Our hands barely touched—electricity filled the space between. Fragments of poems edged into my mind. None long enough to capture.
Within minutes of her arrival, all the doubts, all the questions I had about her, the book, every aspect of the past few months, faded at the curves of her face. She was the woman I’d seen on the edge of Occom Pond. She had a purpose about her that was undeniably attractive. I didn’t care that her purpose was a mystery to me, or that the Morgan that sat before me had changed. The hope that manifested with her every word and gesture seemed contagious.
The next morning, we drove into Hanover and walked the side streets. My curiosity had returned, and I spoke first.
“How long have you been a witch?”
She laughed. A thick lock of red hair fell across her face. “Long enough.”
We walked by Collis, heading toward Baker Library. Even with a heavy jacket and several layers underneath, I couldn’t stay warm. The weather didn’t seem to affect Morgan.
“Do you have any flying monkeys?” I asked.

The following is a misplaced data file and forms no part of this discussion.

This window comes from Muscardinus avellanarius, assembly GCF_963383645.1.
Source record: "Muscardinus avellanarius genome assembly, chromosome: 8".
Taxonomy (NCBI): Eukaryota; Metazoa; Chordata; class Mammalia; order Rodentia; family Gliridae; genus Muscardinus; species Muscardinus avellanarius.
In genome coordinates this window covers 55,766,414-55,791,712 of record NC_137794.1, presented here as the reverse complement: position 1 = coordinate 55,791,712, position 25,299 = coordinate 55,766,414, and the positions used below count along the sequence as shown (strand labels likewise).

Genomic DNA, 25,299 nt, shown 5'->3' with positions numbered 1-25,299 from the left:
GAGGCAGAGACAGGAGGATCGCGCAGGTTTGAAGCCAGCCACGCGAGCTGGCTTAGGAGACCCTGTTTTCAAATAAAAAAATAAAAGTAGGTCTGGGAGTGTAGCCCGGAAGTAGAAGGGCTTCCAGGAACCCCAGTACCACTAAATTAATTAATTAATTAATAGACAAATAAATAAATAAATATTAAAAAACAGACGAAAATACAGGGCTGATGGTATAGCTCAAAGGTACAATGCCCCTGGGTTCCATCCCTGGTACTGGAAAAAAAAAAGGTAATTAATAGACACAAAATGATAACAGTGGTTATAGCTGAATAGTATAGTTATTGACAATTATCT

“No. I’m not that kind of witch,” she said.
“Let me rephrase, are you good or bad?” I asked.
“Yes,” she said. The sun glared over her. I couldn’t read her response.
The questions I wanted to ask kept disappearing. Thoughts were slow to process. It was like someone had rearranged my mind.
“Why did you give me the book? I can’t read it,” I said.
“You can’t,” she said. “Not yet.”
We continued walking past all the campus buildings. The snow-covered hills of the golf course loomed in front of us.
“You have one more question,” she said.
I did. “Who are you, what’s your real name?”
“It doesn’t matter. You won’t see me again,” she said.
“That’s not good enough,” I said. I grabbed her by the arm. We stopped in the middle of the road around Occom. “I’ve put up with your secrets for months. I’ve indulged you because I thought you needed a friend, that you needed to work something out. You’ve only pulled me into whatever crap you’re going through. I’ve even gone along with that.” I was mad, but even the anger couldn’t focus my thoughts.
“You’ve stuck with me because of how I look,” she said. “I remind you of someone you lost. You failed to help her, I’m not your saving grace. You fell in love with my stories, concocted some notion that a book contained all of them. Did you ever think they were real? You’ve told me your life stories. I was doing the same. You know my name. I told you many times. You know who I really am.”